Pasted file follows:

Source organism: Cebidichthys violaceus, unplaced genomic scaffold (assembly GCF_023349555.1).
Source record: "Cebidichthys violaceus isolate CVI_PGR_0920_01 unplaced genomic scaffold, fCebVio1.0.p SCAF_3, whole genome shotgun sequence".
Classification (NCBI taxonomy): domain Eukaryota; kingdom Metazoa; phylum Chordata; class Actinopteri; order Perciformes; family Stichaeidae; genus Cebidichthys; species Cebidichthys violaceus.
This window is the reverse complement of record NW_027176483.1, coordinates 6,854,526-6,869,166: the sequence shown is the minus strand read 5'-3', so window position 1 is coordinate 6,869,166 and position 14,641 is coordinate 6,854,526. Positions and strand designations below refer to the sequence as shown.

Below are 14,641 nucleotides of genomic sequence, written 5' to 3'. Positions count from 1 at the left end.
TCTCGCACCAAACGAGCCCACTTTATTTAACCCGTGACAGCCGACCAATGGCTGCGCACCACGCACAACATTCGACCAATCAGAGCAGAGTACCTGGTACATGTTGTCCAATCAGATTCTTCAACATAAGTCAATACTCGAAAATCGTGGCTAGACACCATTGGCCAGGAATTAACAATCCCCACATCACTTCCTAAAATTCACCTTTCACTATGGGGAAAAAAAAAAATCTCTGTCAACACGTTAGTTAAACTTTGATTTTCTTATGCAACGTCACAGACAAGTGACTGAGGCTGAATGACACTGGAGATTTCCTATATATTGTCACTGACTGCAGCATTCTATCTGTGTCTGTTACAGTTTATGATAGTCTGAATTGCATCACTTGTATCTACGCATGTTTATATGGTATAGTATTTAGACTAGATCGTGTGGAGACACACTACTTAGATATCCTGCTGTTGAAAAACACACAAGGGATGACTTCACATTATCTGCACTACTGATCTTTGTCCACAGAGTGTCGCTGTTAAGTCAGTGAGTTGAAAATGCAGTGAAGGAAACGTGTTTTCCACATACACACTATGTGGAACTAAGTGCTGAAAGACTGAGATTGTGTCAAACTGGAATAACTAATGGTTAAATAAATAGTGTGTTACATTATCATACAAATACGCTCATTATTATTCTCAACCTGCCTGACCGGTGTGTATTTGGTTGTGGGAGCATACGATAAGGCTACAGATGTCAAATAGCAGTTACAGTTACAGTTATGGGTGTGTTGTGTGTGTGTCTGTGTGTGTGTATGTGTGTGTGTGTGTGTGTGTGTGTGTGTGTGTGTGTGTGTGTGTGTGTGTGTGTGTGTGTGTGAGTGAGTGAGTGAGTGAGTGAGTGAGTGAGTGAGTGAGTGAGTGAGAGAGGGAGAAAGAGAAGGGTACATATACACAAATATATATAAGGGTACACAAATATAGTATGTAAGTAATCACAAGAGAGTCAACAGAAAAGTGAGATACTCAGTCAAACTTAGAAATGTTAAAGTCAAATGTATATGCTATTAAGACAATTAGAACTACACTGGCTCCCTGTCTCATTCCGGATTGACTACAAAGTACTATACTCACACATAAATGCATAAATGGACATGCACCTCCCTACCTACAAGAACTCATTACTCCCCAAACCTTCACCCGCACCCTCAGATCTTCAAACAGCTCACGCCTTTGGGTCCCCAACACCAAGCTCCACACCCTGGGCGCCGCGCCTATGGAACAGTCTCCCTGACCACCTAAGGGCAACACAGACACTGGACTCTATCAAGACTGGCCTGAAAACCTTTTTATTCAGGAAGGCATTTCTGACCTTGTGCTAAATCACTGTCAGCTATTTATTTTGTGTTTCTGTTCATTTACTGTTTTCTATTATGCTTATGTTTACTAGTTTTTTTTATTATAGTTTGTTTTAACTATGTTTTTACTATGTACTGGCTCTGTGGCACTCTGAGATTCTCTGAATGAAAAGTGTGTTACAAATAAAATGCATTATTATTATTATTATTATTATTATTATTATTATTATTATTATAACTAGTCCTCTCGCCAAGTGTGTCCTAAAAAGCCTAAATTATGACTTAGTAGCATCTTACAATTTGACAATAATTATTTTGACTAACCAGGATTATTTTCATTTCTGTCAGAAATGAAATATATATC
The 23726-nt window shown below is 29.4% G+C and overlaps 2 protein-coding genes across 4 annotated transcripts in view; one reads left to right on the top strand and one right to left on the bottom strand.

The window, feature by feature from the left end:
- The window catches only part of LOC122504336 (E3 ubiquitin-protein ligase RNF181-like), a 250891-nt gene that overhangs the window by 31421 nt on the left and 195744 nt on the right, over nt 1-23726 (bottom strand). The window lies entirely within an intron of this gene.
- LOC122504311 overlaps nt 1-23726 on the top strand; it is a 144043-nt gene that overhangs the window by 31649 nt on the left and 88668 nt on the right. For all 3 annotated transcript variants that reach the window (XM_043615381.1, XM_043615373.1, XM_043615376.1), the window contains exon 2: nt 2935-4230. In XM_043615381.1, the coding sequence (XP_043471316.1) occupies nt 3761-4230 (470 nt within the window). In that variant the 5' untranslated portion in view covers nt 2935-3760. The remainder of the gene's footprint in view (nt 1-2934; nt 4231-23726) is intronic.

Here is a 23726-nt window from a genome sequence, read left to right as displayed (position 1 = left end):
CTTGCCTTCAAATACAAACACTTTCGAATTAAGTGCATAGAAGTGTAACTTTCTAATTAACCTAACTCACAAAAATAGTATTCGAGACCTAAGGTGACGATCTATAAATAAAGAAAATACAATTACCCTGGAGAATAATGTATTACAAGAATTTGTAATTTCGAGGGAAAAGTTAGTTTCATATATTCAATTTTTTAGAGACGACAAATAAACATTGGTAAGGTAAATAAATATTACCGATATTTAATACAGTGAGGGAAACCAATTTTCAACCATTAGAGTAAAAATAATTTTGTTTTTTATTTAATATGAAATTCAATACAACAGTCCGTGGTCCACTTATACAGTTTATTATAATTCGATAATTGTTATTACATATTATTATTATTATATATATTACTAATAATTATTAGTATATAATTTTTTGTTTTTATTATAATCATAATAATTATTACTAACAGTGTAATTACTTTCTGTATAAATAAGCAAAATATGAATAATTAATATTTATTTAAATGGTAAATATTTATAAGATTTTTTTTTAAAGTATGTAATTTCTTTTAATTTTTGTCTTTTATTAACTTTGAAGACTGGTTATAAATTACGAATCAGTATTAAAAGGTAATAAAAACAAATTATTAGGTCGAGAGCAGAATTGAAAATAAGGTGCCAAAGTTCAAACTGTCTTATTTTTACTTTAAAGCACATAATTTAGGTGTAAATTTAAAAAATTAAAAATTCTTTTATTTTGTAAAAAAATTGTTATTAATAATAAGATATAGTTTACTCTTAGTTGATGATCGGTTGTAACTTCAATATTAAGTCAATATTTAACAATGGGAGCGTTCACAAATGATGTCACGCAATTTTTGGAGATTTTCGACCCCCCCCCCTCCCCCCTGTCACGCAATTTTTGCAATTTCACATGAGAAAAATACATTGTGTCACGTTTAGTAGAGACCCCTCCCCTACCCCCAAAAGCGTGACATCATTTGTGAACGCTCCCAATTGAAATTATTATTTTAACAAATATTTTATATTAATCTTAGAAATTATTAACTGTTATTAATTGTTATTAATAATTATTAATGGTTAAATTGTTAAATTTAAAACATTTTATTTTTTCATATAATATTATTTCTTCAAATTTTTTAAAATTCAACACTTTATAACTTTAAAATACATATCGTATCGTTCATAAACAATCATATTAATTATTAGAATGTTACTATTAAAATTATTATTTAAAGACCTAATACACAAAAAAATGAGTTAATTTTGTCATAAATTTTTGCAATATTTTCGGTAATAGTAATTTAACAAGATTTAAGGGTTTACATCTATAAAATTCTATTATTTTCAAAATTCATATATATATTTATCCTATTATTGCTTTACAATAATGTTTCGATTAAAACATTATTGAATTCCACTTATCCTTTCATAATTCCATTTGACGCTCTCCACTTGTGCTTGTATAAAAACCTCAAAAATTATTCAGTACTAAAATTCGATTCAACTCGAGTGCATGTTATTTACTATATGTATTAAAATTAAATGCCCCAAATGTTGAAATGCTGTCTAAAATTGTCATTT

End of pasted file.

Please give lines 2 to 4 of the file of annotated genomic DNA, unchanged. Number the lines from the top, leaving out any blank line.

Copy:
Source record: "Cebidichthys violaceus isolate CVI_PGR_0920_01 unplaced genomic scaffold, fCebVio1.0.p SCAF_3, whole genome shotgun sequence".
Classification (NCBI taxonomy): domain Eukaryota; kingdom Metazoa; phylum Chordata; class Actinopteri; order Perciformes; family Stichaeidae; genus Cebidichthys; species Cebidichthys violaceus.
This window is the reverse complement of record NW_027176483.1, coordinates 6,854,526-6,869,166: the sequence shown is the minus strand read 5'-3', so window position 1 is coordinate 6,869,166 and position 14,641 is coordinate 6,854,526. Positions and strand designations below refer to the sequence as shown.